SNFs will screen residents for issues like depression, which largely weren’t looked at before, added Stoll, who lauded the change.
Good Samaritan, a post-acute provider with a 24-state footprint that recently merged with Sioux Falls, S.D.-based Sanford Health, is positioned well since it’s imperative under the new model for SNFs and hospitals to share data to more accurately assess patients, said Nate Ovenden, lead reimbursement adviser at Good Samaritan. The organization has been prepping for the change for about two years since it was first proposed, he said, but more work needs to be done, particularly on the data-sharing end.
“Under PDPM, it is important to have access to information from the hospital or upstream provider,” he said. “You have one shot to get the medical assessment right with this model, so it is important to get information and have access to the hospital EHR on the day of submission.”
Therapy hours will likely fall under PDPM, which includes a provision that group and concurrent therapy minutes can account for no more than 25% of the total services provided to the patient.
“There is no question in my mind that therapy hours are going to be a fraction of what they are today,” Stoll said. “SNFs might not be going after those hip- and knee-replacements anymore. It’s probably not a good time to own a therapy company now. But if you do, you need to adapt and change the business model tremendously.”
Around 140 of 150 Good Samaritan facilities will benefit from the new payment model. However, the 10 or so that will see payments decrease are the highest revenue generators, Ovenden said. They are urban facilities that are receiving the maximum amount of payment for therapy for hip- and knee-replacement patients largely because they have access to therapists, he said.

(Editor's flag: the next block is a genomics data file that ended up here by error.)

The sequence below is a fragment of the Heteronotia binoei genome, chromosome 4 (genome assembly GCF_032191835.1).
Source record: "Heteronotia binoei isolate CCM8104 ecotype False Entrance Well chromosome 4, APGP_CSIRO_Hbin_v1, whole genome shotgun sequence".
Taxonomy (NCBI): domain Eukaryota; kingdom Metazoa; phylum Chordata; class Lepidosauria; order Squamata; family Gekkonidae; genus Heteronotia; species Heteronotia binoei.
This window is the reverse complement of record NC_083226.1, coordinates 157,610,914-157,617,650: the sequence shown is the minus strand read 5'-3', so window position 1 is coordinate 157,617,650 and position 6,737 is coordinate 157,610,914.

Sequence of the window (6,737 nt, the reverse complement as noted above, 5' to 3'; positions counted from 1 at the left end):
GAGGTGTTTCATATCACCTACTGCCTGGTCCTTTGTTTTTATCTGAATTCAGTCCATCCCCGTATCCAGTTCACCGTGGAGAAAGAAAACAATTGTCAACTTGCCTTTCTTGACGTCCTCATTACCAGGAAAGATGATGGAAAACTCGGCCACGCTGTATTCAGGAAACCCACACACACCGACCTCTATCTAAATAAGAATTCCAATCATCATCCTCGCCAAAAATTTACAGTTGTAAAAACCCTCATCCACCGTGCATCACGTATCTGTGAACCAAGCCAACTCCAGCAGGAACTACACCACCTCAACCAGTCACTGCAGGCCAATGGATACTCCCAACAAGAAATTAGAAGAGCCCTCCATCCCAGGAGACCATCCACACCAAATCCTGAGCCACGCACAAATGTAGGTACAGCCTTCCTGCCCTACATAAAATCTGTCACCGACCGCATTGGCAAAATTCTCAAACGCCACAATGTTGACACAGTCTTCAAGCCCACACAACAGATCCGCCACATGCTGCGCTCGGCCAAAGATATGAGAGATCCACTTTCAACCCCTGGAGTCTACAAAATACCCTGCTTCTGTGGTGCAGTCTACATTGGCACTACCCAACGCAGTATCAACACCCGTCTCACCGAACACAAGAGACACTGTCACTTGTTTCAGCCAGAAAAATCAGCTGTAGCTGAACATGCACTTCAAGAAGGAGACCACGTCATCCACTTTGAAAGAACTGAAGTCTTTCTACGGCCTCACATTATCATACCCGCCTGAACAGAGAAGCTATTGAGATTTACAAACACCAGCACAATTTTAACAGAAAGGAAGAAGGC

One of the misconceptions is that urban facilities treat more clinically complex patients; many times they are pushed to rural providers that are closer to home, Ovenden said.
“If we put the resident first and focus on clinically appropriate care, you will be successful,” Ovenden said. “I think this payment system is a needed change and is great for everyone in the industry because there are not a lot of financial games to be played under (the current) system.”
However, SNFs won’t have much control of who is referred to them.
“They won’t get to choose every resident and a lot of facilities will take what they can get,” Stoll said. “But what they focus on is going to shift.”
The fundamental qualifications for SNF Medicare coverage still stand. Patients must spend three nights in a hospital and prove the need for skilled care they can’t receive in any other environment. However, nursing facilities must now complete a patient assessment within the first eight days of admission. Under RUG, the patient is assessed multiple times to keep track of therapy hours.
In the new model, clinical needs related to nursing, physical therapy, occupational therapy and speech language pathology, as well as nontherapy ancillary, such as having cystic fibrosis or needing a feeding tube, will determine payment. A sixth component is the adjusted daily rate over the course of the patient’s stay. SNFs will get paid more as length of stay decreases, but will have to balance that with preventing hospital readmissions.
These providers must prepare to take on more complex patients, such as those relying on ventilators, mostly due to the aging population, Stoll added.
In order to optimize referrals, Good Samaritan encourages its facilities to work with local hospitals to establish what the SNFs can treat. “It’s especially important in rural areas to find your specialty and establish a relationship with the local hospital,” Ovenden added.
There are concerns about how the new payment model will affect SNFs’ financial performance since the system did not undergo a demonstration, according to the American Health Care Association, which represents long-term and post-acute providers.
“We really will not know how SNFs perform until we move past the October transitional month and into full operations in November and December,” the association said in a statement, adding that the CMS estimates not-for-profits and hospital-based SNFs will perform very well under the new model, with some exceptions.